With the permission of Simon and family we started the Olvera Valenzuela Memorial Scholarship. The application is an essay on the subject: “A Proposal for Native American Cultural Conservation.” The qualified applicants are Native Americans enrolled at the University of Arizona College of Agriculture and Life Sciences (CALS) in a course of study leading to a baccalaureate. The designation “Native American” is defined for the purposes of these criteria as being a documented member of a North American tribe. It was an annual award of $500 to the successful applicant. To start I contributed $1,000 to fund it for two years.
Over the next year, Simon and I contacted potential donors, but were unsuccessful in funding the scholarship beyond two years. In the meantime, when I visited Tucson for CALS board meetings Simon and I would do outings with his daughters. Here is one from the 2006 University of Arizona Homecoming football game. This is after the game, a win for the team, with the field covered in celebrating fans.
The third basket of the photograph, a stars design, was raffled to fun Pascuala’s sixteen birthday celebration in 2018 and I won!!!!
Copyright 2019 All Rights Reserved Michael Stephen Wills
Four views of purple trillium, three of a grouping and one portrait. Taken in the same session of a rare set of perfect blooms growing wild.
Taken with a Canon 100 mm “macro” lens, a Kodak dslr body, a Manfrotto tripod and ample time and patience.
The trillium plant grows from a body of rhizomes, a type of underground stem you can think of as a type of root. There are rhizomes when use to flavor food such as turmeric, though trillium is not one of these.
The single scape grows straight from the ground to form a whorl of three bracts mirrored by the three green (usually) sepals and, again, by the three flower petals for which it is named.
You can clearly see all of this in my photographs.
Copyright 2019 Michael Stephen Wills All Rights Reserved
First Water trail head is the most used access point to the Superstition Wilderness, being the closest to Phoenix and its satellite cities and suburbs. For day hikers there are ample and interesting route choices as all foot trails of the west side terminate at First Water making for a variety of loops and incredible views. For horse people there are facilities to park huge trailers.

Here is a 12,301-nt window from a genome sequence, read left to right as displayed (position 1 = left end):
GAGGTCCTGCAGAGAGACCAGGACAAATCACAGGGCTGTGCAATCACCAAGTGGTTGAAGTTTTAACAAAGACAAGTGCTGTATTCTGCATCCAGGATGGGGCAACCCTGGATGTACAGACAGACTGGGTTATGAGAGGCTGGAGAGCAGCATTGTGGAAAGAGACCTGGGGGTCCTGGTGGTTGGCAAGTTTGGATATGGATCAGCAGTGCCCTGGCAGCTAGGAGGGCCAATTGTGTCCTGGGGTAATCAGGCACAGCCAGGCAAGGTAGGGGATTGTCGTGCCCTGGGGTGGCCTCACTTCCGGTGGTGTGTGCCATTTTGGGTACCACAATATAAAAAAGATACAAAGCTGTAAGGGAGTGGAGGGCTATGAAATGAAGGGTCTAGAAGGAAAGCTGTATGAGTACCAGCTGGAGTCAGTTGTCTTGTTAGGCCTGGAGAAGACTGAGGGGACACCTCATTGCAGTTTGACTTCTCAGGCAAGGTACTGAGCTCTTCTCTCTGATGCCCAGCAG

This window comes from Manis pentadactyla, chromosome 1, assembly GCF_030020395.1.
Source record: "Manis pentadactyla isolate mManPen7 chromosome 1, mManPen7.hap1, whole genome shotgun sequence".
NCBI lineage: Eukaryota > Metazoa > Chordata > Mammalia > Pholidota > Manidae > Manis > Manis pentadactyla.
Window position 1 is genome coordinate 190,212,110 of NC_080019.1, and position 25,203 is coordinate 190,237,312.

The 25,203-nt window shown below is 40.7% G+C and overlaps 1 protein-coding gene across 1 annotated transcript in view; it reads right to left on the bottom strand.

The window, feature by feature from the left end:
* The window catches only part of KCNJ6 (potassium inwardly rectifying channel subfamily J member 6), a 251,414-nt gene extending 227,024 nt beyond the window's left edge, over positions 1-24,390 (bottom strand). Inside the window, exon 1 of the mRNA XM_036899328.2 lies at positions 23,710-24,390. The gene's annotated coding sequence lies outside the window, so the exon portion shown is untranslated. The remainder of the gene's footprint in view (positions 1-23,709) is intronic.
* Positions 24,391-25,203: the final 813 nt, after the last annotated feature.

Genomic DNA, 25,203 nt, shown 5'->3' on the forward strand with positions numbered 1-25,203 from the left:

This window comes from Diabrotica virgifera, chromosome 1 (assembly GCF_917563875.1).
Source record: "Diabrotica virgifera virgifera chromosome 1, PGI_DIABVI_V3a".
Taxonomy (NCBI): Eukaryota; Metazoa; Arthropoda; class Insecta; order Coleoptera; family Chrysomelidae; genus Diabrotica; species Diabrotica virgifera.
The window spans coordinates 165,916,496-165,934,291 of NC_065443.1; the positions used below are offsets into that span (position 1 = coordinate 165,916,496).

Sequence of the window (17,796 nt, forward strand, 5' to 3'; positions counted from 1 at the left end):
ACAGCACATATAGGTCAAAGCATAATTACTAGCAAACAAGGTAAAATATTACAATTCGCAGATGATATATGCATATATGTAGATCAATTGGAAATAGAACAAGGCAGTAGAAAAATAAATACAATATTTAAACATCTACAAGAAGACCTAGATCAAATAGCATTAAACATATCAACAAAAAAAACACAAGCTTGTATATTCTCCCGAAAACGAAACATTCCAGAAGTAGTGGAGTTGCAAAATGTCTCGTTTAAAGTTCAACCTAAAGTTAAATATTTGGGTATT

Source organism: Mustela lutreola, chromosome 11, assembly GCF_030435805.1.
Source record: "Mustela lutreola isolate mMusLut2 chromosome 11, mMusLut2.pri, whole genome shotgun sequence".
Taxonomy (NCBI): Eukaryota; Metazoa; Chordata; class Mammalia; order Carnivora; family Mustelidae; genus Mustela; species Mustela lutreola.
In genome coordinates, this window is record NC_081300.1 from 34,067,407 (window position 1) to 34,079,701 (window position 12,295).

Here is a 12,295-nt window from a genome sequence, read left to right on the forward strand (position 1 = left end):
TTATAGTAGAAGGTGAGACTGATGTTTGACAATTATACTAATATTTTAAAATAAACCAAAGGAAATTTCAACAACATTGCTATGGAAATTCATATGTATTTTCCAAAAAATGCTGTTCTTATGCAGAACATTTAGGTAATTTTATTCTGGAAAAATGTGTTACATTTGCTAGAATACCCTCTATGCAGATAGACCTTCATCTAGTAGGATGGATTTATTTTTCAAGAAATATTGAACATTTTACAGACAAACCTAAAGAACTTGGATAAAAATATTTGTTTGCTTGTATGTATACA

The ready access from Mesa, where my sister and husband had their home, was the primary reason I planned to finish my cross wilderness hike on the Dutchman Trail. Named for Jacob Waltz of the fabulous legend of the Lost Dutchman mine, the inspiration for The Searcher’s Superstition Wilderness expeditions and, ultimately, why he and I met and my change of plans.
On our ride over from Roosevelt he told of his difficulties building a home in Apache Junction, sleepless nights spent guarding building supplies from thieves. He looked forward to moving day.
This photographic record of five days in the wilderness would be much different without that meeting yet, there I was that afternoon with plenty of time for photography during the golden hours of late afternoon as I wandered the desert gardens until my sister arrived.
The long distant ridge beyond the rugged near hills is the backbone of the famed “Superstition Mountain.” On the far right are hoodoos, appearing as so many teeth on a jaw. Gorgeous saguaros in the foreground.
Weavers Needle is the distant peak, 5.5 dry miles away in this view to the west / southwest.
I’ve always been partial to how the dense spines of cactus catch the evening light. These staghorn chollas are in front of the same ridge of the Superstition Mountain. A famous formation, “The Flatiron” is visible on the far right.
The road to the trail head, Service Road 78, winds through 2.6 miles of hills. Here is another overview of Sonoran desert life.
You might remember hedgehog cactus blossoms from my posting “A Dry Piece of Paradise”. The following are from the large hedgehog cactus in the foreground of the preceding photograph.
During the drive back with my sister, Diane, we talked of plans for returning to the Reavis Ranch together, as a backpack expedition. In coming days I met with The Searcher to explore possibilities for a horse expedition and, three years later, these plans came together for a trip kicked off from this same First Water trail head.
Here is a gallery of the same photos. It is fun to flip back and forth with me disappearing from the scene.